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The Last Metro (The Criterion Collection) [Blu-ray]

Catherine Deneuve , Gérard Depardieu , François Truffaut    Unrated   Blu-ray
4.0 out of 5 stars  See all reviews (5 customer reviews)
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François Truffaut again tackles the elusive nature of creativity and the elusive creation in this thoughtful, sumptuous, 1980 film. Nominated for the Best Foreign Language film Oscar, and a winner of various Césars, The Last Metro is a tale of the theater in occupied France during World War II. Marion Steiner (Catherine Deneuve) manages the Theatre Montmarte in the stead of her Jewish husband, director Lucas Steiner (Heinz Bennent). He has purportedly fled France but is really hiding out in the basement of the theater. The one hope to save the Montmarte is a new play starring the dashing Bernard Granger (Gérard Depardieu). The attraction between Marion and Bernard is palpable, and as usual Truffaut creates tension and drama from even the most casual of occurrences. The theme of the director locked away while his lover and his creation are appropriated by others makes for interesting Truffaut study, but first and foremost this is a well-spun romance. --Keith Simanton

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Customer Reviews

4.0 out of 5 stars
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Most helpful customer reviews
7 of 12 people found the following review helpful
1.0 out of 5 stars Warning: subtitles cannot be turned off April 29 2002
By A Customer
Zone 1 Francophones beware: the english subtitles are on
the video layer and cannot be turned off. I suppose this
might save the production cost of redoing subtitles for
DVD, but it would be nice if this fact were mentioned in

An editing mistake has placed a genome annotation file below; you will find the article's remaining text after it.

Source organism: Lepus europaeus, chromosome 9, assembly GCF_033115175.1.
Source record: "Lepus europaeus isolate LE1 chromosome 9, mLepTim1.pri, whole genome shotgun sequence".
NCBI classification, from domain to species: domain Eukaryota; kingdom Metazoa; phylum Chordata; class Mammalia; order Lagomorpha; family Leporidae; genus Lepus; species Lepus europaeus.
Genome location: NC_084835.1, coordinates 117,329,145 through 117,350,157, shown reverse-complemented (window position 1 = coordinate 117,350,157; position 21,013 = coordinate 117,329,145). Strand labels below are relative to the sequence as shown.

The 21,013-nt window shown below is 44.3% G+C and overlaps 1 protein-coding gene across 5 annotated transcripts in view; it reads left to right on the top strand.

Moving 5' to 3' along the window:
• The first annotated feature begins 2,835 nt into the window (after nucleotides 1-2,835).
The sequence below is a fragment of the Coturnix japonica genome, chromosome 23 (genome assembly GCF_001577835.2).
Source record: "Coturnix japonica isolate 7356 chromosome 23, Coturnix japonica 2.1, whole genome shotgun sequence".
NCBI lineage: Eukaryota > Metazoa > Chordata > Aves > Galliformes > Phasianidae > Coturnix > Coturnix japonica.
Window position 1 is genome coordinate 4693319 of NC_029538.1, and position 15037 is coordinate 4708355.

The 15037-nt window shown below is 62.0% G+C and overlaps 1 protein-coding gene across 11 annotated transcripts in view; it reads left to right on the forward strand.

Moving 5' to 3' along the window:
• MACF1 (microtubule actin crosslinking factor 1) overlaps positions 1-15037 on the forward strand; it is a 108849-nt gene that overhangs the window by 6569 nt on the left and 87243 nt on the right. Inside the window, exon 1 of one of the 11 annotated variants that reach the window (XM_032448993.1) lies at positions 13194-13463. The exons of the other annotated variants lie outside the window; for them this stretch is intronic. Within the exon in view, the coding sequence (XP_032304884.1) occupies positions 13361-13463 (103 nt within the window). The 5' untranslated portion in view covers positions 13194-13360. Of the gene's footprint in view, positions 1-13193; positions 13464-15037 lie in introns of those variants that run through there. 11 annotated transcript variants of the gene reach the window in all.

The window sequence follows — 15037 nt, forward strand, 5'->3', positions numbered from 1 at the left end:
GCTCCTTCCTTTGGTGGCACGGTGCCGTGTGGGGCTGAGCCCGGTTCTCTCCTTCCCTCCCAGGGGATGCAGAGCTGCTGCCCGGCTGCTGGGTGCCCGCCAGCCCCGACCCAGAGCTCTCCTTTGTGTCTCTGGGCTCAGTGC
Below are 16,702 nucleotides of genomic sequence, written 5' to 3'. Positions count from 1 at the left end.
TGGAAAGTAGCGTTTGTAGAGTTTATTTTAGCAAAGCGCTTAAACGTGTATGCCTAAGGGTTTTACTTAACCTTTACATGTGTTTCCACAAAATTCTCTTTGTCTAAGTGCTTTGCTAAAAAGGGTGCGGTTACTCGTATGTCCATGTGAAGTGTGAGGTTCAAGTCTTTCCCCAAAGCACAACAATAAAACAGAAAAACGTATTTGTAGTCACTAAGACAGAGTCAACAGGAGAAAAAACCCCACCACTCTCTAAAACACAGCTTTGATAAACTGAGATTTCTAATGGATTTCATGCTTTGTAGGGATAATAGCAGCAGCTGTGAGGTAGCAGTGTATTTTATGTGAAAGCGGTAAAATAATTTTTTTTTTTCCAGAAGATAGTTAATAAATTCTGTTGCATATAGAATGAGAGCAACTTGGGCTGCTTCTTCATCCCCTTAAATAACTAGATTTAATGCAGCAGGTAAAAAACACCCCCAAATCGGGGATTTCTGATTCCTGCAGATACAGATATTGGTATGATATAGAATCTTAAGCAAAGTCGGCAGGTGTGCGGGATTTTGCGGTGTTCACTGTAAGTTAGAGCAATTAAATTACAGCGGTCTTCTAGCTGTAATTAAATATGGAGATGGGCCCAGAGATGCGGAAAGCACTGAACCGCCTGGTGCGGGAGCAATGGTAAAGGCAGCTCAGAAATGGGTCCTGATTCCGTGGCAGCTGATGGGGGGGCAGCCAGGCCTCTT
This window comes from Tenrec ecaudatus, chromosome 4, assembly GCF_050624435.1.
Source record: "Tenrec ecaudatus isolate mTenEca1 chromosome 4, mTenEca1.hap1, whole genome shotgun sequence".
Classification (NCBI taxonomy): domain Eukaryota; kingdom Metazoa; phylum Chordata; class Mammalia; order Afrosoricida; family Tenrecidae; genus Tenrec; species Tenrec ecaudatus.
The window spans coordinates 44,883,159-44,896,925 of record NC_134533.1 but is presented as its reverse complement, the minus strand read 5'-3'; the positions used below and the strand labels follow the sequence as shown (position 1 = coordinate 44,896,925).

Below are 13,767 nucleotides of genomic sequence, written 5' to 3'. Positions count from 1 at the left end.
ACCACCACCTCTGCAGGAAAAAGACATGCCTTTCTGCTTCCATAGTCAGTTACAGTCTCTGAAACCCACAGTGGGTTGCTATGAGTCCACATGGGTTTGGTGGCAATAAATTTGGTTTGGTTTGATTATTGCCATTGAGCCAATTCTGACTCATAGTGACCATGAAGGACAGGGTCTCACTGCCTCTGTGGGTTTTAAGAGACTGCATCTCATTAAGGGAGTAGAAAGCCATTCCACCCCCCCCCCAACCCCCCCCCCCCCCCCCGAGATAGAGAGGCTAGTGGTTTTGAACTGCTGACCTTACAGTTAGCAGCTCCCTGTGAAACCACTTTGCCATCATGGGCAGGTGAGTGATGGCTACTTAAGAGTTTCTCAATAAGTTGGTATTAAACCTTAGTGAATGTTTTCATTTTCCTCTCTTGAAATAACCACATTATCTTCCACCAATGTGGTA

the technical info. Completely unacceptable, hence the
automatic one-star rating.
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1 of 3 people found the following review helpful
Truffaut follows in the tradition of Jean-Pierre Melville by adapting a popular genre as a serious allegory for the darkest period in French history: the Nazi Occupation. Just as Melville used the gangster film to examine notions of legality, legitimacy, authority and criminality in a period when the Resistance were outlaws and the police were rounding up Jews for the death camps, so Truffaut takes the beloved putting-on-a-show warhorse, and uses it as a metaphor for the conditions of life in Occupied France: the need to act, adapt and continually discard roles. When Depardieu's character leaves to fight for the Resistance, he puns about exchanging his make-up (maquillage) for the maquis. What Truffaut is most interested in, as in all his films, is the effect this need for constant dissembling has on individual identity and relationships.
This wonderful romantic comedy plays like a mature update of 'Casablanca', richly stylised, bravely open-ended, with Truffaut's moving camera wrenching spirit from claustrophobic confines.
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1 of 3 people found the following review helpful
5.0 out of 5 stars Truffaut at his best July 9 2001